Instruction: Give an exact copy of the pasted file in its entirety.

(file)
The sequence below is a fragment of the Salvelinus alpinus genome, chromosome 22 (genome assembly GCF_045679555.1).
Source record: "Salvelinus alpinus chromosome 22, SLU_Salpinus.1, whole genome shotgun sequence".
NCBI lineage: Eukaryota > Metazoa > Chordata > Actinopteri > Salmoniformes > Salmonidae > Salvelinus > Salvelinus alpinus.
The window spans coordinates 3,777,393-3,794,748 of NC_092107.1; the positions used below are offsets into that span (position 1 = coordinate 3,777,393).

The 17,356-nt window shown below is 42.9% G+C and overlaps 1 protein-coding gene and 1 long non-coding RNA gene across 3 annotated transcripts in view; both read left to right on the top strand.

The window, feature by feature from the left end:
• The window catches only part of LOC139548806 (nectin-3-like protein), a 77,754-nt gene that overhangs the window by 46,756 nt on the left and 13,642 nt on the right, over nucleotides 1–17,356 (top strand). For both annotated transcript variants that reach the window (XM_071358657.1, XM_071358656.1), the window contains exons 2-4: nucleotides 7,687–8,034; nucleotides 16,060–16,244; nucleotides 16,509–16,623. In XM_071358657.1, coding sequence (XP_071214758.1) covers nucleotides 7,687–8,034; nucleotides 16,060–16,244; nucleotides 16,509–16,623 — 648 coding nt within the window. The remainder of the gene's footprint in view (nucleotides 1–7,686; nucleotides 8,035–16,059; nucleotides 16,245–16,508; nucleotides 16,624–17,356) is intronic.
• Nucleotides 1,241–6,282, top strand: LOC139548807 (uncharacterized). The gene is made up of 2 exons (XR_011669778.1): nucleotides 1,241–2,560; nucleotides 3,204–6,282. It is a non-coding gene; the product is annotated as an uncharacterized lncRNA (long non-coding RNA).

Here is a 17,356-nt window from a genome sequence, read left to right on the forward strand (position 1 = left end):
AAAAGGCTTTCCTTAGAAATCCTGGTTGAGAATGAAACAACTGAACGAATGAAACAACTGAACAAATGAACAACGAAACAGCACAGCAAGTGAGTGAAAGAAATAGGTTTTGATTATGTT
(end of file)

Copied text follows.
The sequence below is a fragment of the Salvelinus alpinus genome, chromosome 22 (genome assembly GCF_045679555.1).
Source record: "Salvelinus alpinus chromosome 22, SLU_Salpinus.1, whole genome shotgun sequence".
NCBI lineage: Eukaryota > Metazoa > Chordata > Actinopteri > Salmoniformes > Salmonidae > Salvelinus > Salvelinus alpinus.
The window spans coordinates 3,777,393-3,794,748 of NC_092107.1; the positions used below are offsets into that span (position 1 = coordinate 3,777,393).

The 17,356-nt window shown below is 42.9% G+C and overlaps 1 protein-coding gene and 1 long non-coding RNA gene across 3 annotated transcripts in view; both read left to right on the top strand.

The window, feature by feature from the left end:
• The window catches only part of LOC139548806 (nectin-3-like protein), a 77,754-nt gene that overhangs the window by 46,756 nt on the left and 13,642 nt on the right, over nucleotides 1–17,356 (top strand). For both annotated transcript variants that reach the window (XM_071358657.1, XM_071358656.1), the window contains exons 2-4: nucleotides 7,687–8,034; nucleotides 16,060–16,244; nucleotides 16,509–16,623. In XM_071358657.1, coding sequence (XP_071214758.1) covers nucleotides 7,687–8,034; nucleotides 16,060–16,244; nucleotides 16,509–16,623 — 648 coding nt within the window. The remainder of the gene's footprint in view (nucleotides 1–7,686; nucleotides 8,035–16,059; nucleotides 16,245–16,508; nucleotides 16,624–17,356) is intronic.
• Nucleotides 1,241–6,282, top strand: LOC139548807 (uncharacterized). The gene is made up of 2 exons (XR_011669778.1): nucleotides 1,241–2,560; nucleotides 3,204–6,282. It is a non-coding gene; the product is annotated as an uncharacterized lncRNA (long non-coding RNA).

Here is a 17,356-nt window from a genome sequence, read left to right on the forward strand (position 1 = left end):
AAAAGGCTTTCCTTAGAAATCCTGGTTGAGAATGAAACAACTGAACGAATGAAACAACTGAACAAATGAACAACGAAACAGCACAGCAAGTGAGTGAAAGAAATAGGTTTTGATTATGTT